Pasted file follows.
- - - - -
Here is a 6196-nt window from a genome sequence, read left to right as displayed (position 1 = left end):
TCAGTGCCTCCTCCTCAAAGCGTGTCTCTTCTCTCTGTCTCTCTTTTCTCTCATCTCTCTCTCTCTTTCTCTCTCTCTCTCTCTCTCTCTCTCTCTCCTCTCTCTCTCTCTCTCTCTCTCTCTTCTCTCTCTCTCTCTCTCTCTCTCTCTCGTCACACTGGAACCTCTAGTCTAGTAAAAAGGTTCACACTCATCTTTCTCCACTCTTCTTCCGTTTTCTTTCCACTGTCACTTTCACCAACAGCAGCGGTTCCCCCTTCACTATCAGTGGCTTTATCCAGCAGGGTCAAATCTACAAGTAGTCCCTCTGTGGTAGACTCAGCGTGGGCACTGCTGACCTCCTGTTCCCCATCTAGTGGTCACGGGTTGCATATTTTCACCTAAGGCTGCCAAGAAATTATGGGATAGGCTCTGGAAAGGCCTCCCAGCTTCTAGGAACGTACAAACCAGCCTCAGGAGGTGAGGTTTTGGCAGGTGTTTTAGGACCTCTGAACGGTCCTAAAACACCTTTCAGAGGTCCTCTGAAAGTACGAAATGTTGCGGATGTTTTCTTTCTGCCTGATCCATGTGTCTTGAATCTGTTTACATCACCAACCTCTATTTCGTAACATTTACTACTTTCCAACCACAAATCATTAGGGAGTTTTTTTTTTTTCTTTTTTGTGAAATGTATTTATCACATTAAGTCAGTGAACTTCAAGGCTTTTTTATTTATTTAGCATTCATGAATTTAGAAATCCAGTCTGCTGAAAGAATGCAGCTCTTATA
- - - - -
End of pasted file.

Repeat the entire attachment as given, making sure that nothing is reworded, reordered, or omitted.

Here is a 6196-nt window from a genome sequence, read left to right as displayed (position 1 = left end):
TCAGTGCCTCCTCCTCAAAGCGTGTCTCTTCTCTCTGTCTCTCTTTTCTCTCATCTCTCTCTCTCTTTCTCTCTCTCTCTCTCTCTCTCTCTCTCTCCTCTCTCTCTCTCTCTCTCTCTCTCTTCTCTCTCTCTCTCTCTCTCTCTCTCTCGTCACACTGGAACCTCTAGTCTAGTAAAAAGGTTCACACTCATCTTTCTCCACTCTTCTTCCGTTTTCTTTCCACTGTCACTTTCACCAACAGCAGCGGTTCCCCCTTCACTATCAGTGGCTTTATCCAGCAGGGTCAAATCTACAAGTAGTCCCTCTGTGGTAGACTCAGCGTGGGCACTGCTGACCTCCTGTTCCCCATCTAGTGGTCACGGGTTGCATATTTTCACCTAAGGCTGCCAAGAAATTATGGGATAGGCTCTGGAAAGGCCTCCCAGCTTCTAGGAACGTACAAACCAGCCTCAGGAGGTGAGGTTTTGGCAGGTGTTTTAGGACCTCTGAACGGTCCTAAAACACCTTTCAGAGGTCCTCTGAAAGTACGAAATGTTGCGGATGTTTTCTTTCTGCCTGATCCATGTGTCTTGAATCTGTTTACATCACCAACCTCTATTTCGTAACATTTACTACTTTCCAACCACAAATCATTAGGGAGTTTTTTTTTTTTCTTTTTTGTGAAATGTATTTATCACATTAAGTCAGTGAACTTCAAGGCTTTTTTATTTATTTAGCATTCATGAATTTAGAAATCCAGTCTGCTGAAAGAATGCAGCTCTTATA